I'm rather open minded, but I'm curious as to a few things in yoga. They are a couple pet peaves if you will. Yes I see value in yoga, but as with most things I think it is far from perfect.
Isn't the lumbar spine supposed to be stable? It's a well designed pattern IMO, if you go through the kinetic chain, stability/mobility flips.
Ankle-Mobility, Knee-Stability, Hip-Mobility, Lumbar Spine-Stability, Thoracic Spine-Mobility.
It seems that the cow pose creates hyperextension? Since the vast majority of the population has anterior pelvic tilt, an already injury prone problem, why would you ever want to reinforce that tilt with hyperextension?
What good could the cat pose ever produce? The cat pose appears to have intense rounding of the entire spine. Why would you want to remove the natural arch of the lumbar spine and create a shearing force between the vertebrae? That would seem to be hazard to the majority of people.
Reclined Twists are a great way to pop ones back and all. But aren't you creating in instability in what should be a stable region of the body? Instability=injury. I firmly believe there are limits to good and healthy flexilibility and range of motion.
I understand that hamstring flexibility can ease back tightness. But I don't think people should worry that much about hamstring flexibility directly.
First off you can potentially take away the elastic energy of one of the most useful muscles in the body at a point. Although most people are not at that point.
The main reason is this; people have tight hamstrings because of terribly tight hip flexors and quadriceps. A cause and effect relationship.
People spend endless hours seated. This causes shortened hip flexors and quads. As the hip flexors shorten they tip the hips forward. As your hips are tipped forward your hamstrings are forced to remain in a longer position than they should have to be in, and a stretching motion isn't a regular stretch as they are already stretch, you are stretching the muscle to an extreme. Anterior pelvic tilt is what's to blame for the insane amount of hamstring pulls in sports today.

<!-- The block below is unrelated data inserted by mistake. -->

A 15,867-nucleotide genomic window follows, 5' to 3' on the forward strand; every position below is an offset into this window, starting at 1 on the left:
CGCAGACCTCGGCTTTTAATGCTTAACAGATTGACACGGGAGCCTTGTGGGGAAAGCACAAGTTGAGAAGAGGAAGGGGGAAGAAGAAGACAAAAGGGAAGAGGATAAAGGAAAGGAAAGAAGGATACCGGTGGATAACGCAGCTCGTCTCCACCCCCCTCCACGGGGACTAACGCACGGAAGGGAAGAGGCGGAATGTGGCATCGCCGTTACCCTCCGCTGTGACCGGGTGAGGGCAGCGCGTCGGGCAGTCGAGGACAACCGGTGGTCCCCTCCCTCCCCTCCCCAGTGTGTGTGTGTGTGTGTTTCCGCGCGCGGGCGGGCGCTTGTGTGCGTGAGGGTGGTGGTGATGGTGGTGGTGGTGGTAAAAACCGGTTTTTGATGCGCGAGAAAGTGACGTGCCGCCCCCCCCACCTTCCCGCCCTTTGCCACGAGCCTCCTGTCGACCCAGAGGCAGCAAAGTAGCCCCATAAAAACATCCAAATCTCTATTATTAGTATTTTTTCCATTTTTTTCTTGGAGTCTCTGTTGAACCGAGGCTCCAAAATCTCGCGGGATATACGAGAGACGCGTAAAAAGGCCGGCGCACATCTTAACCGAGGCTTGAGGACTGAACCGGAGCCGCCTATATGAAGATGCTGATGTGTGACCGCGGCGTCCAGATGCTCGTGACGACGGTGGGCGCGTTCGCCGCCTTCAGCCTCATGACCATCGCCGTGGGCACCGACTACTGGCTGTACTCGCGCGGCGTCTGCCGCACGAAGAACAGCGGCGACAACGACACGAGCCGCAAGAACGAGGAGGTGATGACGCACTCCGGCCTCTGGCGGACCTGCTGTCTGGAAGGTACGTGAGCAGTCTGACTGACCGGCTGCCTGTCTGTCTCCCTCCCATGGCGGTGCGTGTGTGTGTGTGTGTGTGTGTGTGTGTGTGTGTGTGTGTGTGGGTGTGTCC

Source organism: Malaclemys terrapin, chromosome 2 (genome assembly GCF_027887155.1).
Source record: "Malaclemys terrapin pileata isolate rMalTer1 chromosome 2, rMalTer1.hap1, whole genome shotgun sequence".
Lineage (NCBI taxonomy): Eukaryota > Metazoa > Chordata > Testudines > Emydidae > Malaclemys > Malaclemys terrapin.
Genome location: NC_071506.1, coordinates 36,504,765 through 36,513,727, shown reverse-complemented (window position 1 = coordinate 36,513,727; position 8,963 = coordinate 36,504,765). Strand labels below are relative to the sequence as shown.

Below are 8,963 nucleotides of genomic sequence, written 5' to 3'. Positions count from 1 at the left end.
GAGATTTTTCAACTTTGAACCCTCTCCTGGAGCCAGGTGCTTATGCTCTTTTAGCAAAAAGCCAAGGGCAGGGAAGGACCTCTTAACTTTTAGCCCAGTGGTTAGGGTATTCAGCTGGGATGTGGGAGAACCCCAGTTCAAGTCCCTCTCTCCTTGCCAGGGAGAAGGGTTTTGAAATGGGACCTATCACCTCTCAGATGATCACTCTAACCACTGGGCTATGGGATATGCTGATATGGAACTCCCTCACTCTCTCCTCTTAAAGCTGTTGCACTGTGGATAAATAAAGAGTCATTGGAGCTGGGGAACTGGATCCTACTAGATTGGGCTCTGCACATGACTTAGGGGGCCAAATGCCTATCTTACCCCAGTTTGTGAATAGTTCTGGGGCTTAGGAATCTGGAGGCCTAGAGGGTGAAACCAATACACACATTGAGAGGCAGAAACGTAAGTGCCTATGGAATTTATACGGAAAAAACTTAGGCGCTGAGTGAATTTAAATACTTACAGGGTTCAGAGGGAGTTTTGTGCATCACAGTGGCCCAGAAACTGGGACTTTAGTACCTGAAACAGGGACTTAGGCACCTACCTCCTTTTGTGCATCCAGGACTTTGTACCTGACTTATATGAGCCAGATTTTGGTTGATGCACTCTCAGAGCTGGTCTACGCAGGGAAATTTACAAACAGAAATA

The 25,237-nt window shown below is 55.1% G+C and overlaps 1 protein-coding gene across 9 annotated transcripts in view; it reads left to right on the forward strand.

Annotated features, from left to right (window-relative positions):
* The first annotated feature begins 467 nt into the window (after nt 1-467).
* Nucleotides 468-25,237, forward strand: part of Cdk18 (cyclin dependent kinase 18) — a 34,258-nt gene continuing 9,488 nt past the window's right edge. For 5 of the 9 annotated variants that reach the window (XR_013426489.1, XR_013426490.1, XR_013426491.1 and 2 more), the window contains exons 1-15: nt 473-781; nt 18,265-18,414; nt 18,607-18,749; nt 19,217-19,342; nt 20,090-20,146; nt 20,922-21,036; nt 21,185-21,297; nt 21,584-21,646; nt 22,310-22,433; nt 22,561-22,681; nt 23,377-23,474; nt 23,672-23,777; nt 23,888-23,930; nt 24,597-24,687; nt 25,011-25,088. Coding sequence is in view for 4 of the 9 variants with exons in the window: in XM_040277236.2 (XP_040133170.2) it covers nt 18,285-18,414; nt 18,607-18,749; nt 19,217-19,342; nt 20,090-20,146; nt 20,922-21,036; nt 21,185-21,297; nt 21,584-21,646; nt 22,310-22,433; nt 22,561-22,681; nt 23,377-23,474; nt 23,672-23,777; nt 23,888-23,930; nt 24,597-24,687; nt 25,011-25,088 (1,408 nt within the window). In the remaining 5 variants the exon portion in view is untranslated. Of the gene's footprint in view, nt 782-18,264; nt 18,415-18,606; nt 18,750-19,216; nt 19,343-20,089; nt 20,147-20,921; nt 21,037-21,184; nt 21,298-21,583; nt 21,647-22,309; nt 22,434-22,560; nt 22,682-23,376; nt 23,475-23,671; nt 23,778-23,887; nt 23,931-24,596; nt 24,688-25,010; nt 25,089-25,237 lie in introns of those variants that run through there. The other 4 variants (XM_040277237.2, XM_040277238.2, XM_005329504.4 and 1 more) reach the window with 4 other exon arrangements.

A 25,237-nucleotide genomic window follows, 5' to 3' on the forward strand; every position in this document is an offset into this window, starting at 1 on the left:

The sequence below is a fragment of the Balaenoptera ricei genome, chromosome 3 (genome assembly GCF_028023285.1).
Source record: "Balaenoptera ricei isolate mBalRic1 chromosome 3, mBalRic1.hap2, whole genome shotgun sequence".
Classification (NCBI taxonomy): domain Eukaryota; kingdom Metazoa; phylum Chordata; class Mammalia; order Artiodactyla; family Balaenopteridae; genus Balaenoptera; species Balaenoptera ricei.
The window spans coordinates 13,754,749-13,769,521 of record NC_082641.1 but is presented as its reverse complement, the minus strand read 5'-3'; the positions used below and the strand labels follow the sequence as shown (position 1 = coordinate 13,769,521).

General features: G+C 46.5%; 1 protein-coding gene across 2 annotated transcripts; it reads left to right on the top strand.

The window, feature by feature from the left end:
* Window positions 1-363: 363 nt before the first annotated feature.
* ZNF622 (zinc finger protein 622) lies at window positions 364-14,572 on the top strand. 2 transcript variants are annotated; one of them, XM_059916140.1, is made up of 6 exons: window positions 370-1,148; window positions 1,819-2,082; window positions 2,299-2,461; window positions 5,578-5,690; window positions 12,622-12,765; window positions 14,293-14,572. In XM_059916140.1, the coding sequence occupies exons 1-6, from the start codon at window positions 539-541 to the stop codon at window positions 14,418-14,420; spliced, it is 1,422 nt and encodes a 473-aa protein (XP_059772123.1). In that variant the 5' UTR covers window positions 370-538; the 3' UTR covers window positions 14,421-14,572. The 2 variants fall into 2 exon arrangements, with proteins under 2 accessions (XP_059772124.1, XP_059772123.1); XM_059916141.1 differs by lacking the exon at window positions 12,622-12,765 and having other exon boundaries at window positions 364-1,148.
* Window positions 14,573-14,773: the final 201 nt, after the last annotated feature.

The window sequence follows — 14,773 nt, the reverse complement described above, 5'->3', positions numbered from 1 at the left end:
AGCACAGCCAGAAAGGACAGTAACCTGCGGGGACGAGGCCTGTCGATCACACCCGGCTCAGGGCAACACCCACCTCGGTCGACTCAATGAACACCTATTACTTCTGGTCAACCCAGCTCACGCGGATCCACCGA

Also is any hamstring stretching done unilateral? Or is it all bilateral?
Is there anything in yoga that focuses on stretching the hip flexors and getting people to properly activate their glutes? Anterior pelvic tilt would also make the glutes largely inactive. And I don't think there is anything worse than not utilizing a large and powerful muscle. Not even for the sake of better performance. But for the sake the body will compensate and in the long term this compensation will result in injury.
Within the stretching is there a goal to improve posture? If so, how is this accomplished.
I apologize for my quasi-rant, I am someone on the outside looking in on this topic, so I'm interested in picking the brain of someone that's accomplished in the discipline. But I haven't actually gotten to talk to a yoga instructor on any of these topics and it's possible I'm way off base.
Thanks for your responses.